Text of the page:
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b. 1967, Belo Horizonte, Brazil
Rivane Neuenschwander was born in Belo Horizonte, Brazil, in 1967. She earned a BA in fine arts from the Universidade Federal de Minas Gerais, Belo Horizonte, in 1993 and an MA from the Royal College of Art in London in 1998, where she was artist-in-residence from 1996–98. In her installations, film, and photography, Neuenschwander employs fragile, unassuming materials to create mesmerizing aesthetic experiences, a process she describes as “ethereal materialism.”
In Neuenschwanders film Carta Faminta (Starving Letters, 2001), snails eat intricate shapes into sheets of rice paper, while in Love Lettering (2002), goldfish flit through the bright green and blue environs of a water-filled tank, trailing behind them strips of paper on which are typed words including “sweet,” “my dear,” and “no.” The installation I Wish Your Wish (2003) draws on a tradition at the São Salvador church Nosso Senhor do Bonfim by inviting the viewer to take a ribbon, tie it around his or her wrist, and leave it there until it falls off, upon which the prayer inscribed on it will come true.
In her Joe Carioca and Friends (2003), Neuenschwander appropriated a 1941 Disney comic book featuring clichéd portrayals of Brazilians. She painted over the original text in blocks of bright color, maintaining the shapes of the speech bubbles for the viewers to fill in. Neuenschwander has frequently collaborated with filmmaker Cao Guimares on projects such as Inventory of Small Deaths (Blow) (2000) and Quarta-feira de Cinzas/Epilogue (2006). In the latter, ants carry impossibly large sugar-coated discs of confetti, suggesting that work, consumption, and art making might be entirely synchronous.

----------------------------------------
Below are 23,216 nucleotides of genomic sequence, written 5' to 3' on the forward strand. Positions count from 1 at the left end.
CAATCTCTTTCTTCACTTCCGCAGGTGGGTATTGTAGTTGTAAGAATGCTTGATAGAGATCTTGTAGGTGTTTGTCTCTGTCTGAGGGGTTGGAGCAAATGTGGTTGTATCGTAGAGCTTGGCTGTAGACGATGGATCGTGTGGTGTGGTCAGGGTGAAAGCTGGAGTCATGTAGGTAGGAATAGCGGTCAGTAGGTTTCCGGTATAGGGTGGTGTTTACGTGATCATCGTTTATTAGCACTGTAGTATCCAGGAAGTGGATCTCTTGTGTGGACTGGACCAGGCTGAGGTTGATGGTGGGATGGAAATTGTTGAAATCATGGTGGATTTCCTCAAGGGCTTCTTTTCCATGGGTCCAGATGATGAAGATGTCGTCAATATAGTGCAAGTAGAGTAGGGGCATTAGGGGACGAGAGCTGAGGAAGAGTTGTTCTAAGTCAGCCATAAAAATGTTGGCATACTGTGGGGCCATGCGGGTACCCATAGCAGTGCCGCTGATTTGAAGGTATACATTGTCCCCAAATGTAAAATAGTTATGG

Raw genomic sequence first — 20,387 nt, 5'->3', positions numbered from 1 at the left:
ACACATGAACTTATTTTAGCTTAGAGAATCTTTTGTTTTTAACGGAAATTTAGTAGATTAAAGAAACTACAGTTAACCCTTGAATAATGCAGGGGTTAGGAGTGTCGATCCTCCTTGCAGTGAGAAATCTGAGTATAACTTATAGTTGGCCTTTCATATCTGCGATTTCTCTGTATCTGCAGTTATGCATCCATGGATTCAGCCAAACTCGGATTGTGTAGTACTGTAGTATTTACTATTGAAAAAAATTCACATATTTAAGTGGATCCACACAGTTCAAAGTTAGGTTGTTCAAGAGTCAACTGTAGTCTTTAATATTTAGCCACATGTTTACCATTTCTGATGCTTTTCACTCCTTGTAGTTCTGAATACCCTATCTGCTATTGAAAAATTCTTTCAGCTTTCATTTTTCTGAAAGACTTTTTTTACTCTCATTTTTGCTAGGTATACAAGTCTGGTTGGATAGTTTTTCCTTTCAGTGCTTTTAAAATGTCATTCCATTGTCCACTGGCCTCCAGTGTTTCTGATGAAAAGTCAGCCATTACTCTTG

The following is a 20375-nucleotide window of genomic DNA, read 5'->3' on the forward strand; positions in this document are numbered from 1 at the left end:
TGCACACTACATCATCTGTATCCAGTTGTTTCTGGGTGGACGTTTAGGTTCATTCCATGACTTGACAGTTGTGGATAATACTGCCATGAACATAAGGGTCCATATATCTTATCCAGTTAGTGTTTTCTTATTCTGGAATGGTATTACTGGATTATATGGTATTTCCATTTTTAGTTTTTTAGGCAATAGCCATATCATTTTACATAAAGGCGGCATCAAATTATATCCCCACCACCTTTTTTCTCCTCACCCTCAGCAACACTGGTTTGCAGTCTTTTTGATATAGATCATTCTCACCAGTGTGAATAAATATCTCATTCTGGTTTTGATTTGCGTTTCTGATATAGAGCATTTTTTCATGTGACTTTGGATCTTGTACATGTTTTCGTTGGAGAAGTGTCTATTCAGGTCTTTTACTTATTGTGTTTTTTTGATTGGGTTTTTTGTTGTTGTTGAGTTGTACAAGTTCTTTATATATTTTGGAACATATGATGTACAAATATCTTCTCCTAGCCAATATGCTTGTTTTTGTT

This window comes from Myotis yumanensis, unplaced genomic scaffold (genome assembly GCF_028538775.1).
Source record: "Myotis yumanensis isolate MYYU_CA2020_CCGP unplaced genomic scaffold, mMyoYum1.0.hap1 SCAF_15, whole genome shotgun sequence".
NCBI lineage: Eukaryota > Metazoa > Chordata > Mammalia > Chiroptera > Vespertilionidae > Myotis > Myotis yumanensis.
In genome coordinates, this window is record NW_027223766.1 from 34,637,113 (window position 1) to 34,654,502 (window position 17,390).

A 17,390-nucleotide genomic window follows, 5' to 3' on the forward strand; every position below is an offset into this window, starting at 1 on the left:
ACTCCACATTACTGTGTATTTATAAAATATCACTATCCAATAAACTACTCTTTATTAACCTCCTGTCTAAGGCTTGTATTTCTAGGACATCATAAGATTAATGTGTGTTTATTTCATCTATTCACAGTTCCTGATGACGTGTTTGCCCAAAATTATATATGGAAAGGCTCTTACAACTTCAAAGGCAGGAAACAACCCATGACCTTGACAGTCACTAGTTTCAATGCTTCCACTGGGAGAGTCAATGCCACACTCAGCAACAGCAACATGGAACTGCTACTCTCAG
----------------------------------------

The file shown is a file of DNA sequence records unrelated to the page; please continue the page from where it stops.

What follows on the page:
Neuenschwander’s work has been the subject of solo exhibitions at venues including Artpace, San Antonio (2001); Portikus, Frankfurt (2001); Walker Art Center, Minneapolis (2002); Museu de Arte Moderna Aloísio Magalhes, Recife (2003); Saint Louis Art Museum (2004); New Museum of Contemporary Art, New York (2010); and Malmö Konsthall, Sweden (2010). The Kunsthalle Lingen, Germany, produced a two-person show with the work of Haegue Yang, which traveled to the Overbeck-Gesellschaft Kunstverein Lübeck, Germany (2011). Neuenschwander has also participated in the group exhibitions Panorama de Arte Brasileira, Museu de Arte Moderna de So Paulo (2001); Land, Land!, Kunsthalle Basel (2003); Tropicália: A Revolution in Brazilian Culture, organized by the Museum of Contemporary Art, Chicago (2005); Comic Abstraction, Museum of Modern Art, New York (2007); The Wizard of Oz, CCA Wattis Institute for Contemporary Arts, San Francisco (2008); and Yes Naturally, how art saves the world, Gemeentemuseum Den Haag, The Hague and Niet Normaal Foundation, Utrecht, Netherlands (2013). She has also participated in the Istanbul Biennial (1997); So Paulo Biennial (1998, 2006, and 2008); Venice Biennale (2003 and 2005); and Carnegie International, Carnegie Museum of Art, Pittsburgh (2008). In 2004, she was shortlisted for the Hugo Boss Prize at the Guggenheim Museum, New York, and in 2013, she was awarded the Yanghyun Prize by the Yanghyun Foundation in South Korea. Neuenschwander lives and works in London and Belo Horizonte.